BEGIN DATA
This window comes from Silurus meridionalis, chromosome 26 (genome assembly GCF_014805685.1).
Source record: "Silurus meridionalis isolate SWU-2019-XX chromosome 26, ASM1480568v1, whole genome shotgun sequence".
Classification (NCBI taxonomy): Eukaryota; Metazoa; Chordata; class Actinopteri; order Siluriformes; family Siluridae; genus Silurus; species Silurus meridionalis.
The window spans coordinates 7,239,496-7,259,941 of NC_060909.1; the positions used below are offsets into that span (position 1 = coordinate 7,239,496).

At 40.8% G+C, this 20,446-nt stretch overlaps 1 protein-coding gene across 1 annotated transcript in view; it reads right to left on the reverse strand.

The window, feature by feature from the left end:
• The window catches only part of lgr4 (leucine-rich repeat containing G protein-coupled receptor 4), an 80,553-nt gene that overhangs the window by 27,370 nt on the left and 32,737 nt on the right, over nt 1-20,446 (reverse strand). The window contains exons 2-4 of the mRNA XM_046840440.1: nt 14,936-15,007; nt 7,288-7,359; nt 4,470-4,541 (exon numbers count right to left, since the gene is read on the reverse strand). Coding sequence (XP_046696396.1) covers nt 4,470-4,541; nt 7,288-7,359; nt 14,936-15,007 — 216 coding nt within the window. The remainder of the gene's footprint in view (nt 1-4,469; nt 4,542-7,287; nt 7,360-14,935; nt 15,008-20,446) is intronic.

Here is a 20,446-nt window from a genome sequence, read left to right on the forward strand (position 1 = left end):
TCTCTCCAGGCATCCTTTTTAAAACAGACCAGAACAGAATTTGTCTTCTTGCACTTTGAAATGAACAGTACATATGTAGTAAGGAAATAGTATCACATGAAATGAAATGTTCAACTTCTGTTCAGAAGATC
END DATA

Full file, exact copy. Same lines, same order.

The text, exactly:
This window comes from Silurus meridionalis, chromosome 26 (genome assembly GCF_014805685.1).
Source record: "Silurus meridionalis isolate SWU-2019-XX chromosome 26, ASM1480568v1, whole genome shotgun sequence".
Classification (NCBI taxonomy): Eukaryota; Metazoa; Chordata; class Actinopteri; order Siluriformes; family Siluridae; genus Silurus; species Silurus meridionalis.
The window spans coordinates 7,239,496-7,259,941 of NC_060909.1; the positions used below are offsets into that span (position 1 = coordinate 7,239,496).

At 40.8% G+C, this 20,446-nt stretch overlaps 1 protein-coding gene across 1 annotated transcript in view; it reads right to left on the reverse strand.

The window, feature by feature from the left end:
• The window catches only part of lgr4 (leucine-rich repeat containing G protein-coupled receptor 4), an 80,553-nt gene that overhangs the window by 27,370 nt on the left and 32,737 nt on the right, over nt 1-20,446 (reverse strand). The window contains exons 2-4 of the mRNA XM_046840440.1: nt 14,936-15,007; nt 7,288-7,359; nt 4,470-4,541 (exon numbers count right to left, since the gene is read on the reverse strand). Coding sequence (XP_046696396.1) covers nt 4,470-4,541; nt 7,288-7,359; nt 14,936-15,007 — 216 coding nt within the window. The remainder of the gene's footprint in view (nt 1-4,469; nt 4,542-7,287; nt 7,360-14,935; nt 15,008-20,446) is intronic.

Here is a 20,446-nt window from a genome sequence, read left to right on the forward strand (position 1 = left end):
TCTCTCCAGGCATCCTTTTTAAAACAGACCAGAACAGAATTTGTCTTCTTGCACTTTGAAATGAACAGTACATATGTAGTAAGGAAATAGTATCACATGAAATGAAATGTTCAACTTCTGTTCAGAAGATC